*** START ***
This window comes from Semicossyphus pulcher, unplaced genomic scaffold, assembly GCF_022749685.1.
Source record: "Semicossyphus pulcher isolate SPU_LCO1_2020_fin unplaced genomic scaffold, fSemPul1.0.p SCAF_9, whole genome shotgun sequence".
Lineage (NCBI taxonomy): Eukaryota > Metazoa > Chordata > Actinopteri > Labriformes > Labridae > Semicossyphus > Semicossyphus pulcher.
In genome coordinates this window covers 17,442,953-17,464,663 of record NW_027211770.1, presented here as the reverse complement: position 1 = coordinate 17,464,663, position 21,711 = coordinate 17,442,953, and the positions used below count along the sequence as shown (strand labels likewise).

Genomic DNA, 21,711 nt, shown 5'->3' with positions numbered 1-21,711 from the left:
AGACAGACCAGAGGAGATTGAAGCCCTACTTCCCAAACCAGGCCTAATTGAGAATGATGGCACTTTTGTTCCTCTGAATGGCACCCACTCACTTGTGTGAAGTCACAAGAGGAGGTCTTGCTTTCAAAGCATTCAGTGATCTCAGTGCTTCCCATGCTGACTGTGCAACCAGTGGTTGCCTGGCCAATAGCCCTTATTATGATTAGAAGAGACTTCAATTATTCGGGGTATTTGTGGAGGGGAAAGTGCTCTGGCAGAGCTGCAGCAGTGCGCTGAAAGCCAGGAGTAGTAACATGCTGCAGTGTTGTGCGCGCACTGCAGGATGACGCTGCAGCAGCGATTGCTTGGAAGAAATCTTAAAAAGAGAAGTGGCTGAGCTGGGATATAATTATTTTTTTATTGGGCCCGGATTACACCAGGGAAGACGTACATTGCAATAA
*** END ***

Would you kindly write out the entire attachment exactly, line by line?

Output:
This window comes from Semicossyphus pulcher, unplaced genomic scaffold, assembly GCF_022749685.1.
Source record: "Semicossyphus pulcher isolate SPU_LCO1_2020_fin unplaced genomic scaffold, fSemPul1.0.p SCAF_9, whole genome shotgun sequence".
Lineage (NCBI taxonomy): Eukaryota > Metazoa > Chordata > Actinopteri > Labriformes > Labridae > Semicossyphus > Semicossyphus pulcher.
In genome coordinates this window covers 17,442,953-17,464,663 of record NW_027211770.1, presented here as the reverse complement: position 1 = coordinate 17,464,663, position 21,711 = coordinate 17,442,953, and the positions used below count along the sequence as shown (strand labels likewise).

Genomic DNA, 21,711 nt, shown 5'->3' with positions numbered 1-21,711 from the left:
AGACAGACCAGAGGAGATTGAAGCCCTACTTCCCAAACCAGGCCTAATTGAGAATGATGGCACTTTTGTTCCTCTGAATGGCACCCACTCACTTGTGTGAAGTCACAAGAGGAGGTCTTGCTTTCAAAGCATTCAGTGATCTCAGTGCTTCCCATGCTGACTGTGCAACCAGTGGTTGCCTGGCCAATAGCCCTTATTATGATTAGAAGAGACTTCAATTATTCGGGGTATTTGTGGAGGGGAAAGTGCTCTGGCAGAGCTGCAGCAGTGCGCTGAAAGCCAGGAGTAGTAACATGCTGCAGTGTTGTGCGCGCACTGCAGGATGACGCTGCAGCAGCGATTGCTTGGAAGAAATCTTAAAAAGAGAAGTGGCTGAGCTGGGATATAATTATTTTTTTATTGGGCCCGGATTACACCAGGGAAGACGTACATTGCAATAA